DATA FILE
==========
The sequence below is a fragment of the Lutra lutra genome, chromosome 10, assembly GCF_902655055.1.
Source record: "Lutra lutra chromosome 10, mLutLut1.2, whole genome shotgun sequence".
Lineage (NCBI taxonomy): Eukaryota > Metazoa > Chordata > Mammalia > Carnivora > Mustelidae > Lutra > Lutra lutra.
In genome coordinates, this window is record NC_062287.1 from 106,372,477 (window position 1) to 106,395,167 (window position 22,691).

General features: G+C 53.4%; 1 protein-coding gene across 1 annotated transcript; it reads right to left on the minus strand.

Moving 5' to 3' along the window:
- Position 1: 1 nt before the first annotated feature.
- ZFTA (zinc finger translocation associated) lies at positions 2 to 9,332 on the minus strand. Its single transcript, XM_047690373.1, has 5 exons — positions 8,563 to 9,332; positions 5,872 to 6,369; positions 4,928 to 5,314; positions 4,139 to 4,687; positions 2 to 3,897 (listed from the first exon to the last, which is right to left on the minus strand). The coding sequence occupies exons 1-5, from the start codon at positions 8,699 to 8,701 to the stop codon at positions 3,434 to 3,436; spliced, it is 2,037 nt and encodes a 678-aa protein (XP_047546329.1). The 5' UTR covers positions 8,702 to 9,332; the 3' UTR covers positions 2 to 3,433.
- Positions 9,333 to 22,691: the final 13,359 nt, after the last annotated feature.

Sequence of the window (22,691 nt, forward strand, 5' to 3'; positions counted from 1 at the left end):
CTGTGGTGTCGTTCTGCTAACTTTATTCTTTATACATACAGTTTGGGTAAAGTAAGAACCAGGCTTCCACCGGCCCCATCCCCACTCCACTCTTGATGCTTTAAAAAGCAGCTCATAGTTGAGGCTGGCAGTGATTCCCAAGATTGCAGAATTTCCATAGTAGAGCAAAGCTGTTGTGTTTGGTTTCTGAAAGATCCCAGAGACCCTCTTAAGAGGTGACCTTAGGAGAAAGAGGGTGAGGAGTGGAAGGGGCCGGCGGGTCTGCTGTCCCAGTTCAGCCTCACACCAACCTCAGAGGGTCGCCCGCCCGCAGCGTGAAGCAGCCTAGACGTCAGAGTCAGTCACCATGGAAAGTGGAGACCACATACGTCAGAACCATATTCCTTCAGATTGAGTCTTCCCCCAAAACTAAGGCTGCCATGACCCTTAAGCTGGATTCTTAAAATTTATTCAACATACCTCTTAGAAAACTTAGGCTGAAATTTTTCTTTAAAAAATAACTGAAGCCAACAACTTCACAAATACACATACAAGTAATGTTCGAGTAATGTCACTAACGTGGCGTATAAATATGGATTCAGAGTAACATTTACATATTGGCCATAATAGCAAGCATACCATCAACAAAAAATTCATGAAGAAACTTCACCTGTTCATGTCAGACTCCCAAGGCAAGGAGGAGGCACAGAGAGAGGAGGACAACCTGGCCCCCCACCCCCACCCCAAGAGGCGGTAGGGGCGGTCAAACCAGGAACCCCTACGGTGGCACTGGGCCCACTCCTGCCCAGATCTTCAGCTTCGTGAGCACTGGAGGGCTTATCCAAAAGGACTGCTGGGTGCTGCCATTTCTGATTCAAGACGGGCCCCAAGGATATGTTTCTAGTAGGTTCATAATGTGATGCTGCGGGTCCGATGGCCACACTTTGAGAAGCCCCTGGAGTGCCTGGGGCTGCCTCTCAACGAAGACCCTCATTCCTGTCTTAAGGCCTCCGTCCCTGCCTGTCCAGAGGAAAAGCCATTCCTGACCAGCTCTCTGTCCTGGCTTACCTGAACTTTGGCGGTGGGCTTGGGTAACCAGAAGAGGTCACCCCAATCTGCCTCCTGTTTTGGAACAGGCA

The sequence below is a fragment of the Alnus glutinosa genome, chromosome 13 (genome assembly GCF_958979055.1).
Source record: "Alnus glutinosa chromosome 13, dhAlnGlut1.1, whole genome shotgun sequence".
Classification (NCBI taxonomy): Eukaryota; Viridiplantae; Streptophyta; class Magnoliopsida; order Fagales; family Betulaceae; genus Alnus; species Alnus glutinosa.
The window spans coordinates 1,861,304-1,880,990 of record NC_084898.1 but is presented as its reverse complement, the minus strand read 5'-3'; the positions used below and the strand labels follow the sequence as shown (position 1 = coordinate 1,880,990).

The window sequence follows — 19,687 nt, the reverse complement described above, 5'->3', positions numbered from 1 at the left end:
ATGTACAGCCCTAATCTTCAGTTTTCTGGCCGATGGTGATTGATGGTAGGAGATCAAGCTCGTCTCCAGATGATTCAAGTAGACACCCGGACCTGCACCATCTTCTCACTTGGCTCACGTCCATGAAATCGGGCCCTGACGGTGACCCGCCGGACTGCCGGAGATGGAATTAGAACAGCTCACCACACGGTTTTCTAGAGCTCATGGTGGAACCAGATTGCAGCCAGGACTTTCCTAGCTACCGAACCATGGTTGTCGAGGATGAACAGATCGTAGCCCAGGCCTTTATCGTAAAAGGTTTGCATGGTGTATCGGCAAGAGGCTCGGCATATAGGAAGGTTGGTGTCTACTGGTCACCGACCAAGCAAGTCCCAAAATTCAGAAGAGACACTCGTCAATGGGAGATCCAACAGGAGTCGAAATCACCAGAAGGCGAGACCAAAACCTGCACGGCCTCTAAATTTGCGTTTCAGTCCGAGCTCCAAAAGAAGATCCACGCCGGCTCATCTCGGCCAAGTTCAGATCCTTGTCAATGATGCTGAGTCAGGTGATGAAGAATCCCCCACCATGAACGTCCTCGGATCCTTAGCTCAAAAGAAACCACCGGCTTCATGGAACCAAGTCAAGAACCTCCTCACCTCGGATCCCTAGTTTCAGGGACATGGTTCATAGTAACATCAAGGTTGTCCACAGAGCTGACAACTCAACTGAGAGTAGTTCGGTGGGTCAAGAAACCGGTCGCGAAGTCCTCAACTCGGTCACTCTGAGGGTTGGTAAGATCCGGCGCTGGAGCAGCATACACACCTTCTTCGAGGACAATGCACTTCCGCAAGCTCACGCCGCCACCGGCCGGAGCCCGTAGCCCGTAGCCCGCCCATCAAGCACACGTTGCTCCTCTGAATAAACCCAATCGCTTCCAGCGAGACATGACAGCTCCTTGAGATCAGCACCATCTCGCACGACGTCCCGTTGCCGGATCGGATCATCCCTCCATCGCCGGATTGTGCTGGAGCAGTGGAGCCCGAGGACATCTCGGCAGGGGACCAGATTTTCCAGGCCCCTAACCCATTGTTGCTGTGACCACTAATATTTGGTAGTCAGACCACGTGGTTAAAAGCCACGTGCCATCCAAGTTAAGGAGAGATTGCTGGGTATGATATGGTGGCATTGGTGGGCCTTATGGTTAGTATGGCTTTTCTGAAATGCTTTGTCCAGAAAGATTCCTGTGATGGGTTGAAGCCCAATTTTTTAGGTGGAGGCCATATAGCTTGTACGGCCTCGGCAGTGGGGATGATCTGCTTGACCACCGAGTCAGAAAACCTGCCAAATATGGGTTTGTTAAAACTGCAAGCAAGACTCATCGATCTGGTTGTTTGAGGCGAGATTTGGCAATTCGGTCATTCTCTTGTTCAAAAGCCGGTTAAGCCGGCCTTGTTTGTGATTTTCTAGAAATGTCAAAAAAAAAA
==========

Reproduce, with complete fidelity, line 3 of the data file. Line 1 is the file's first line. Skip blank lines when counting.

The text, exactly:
Lineage (NCBI taxonomy): Eukaryota > Metazoa > Chordata > Mammalia > Carnivora > Mustelidae > Lutra > Lutra lutra.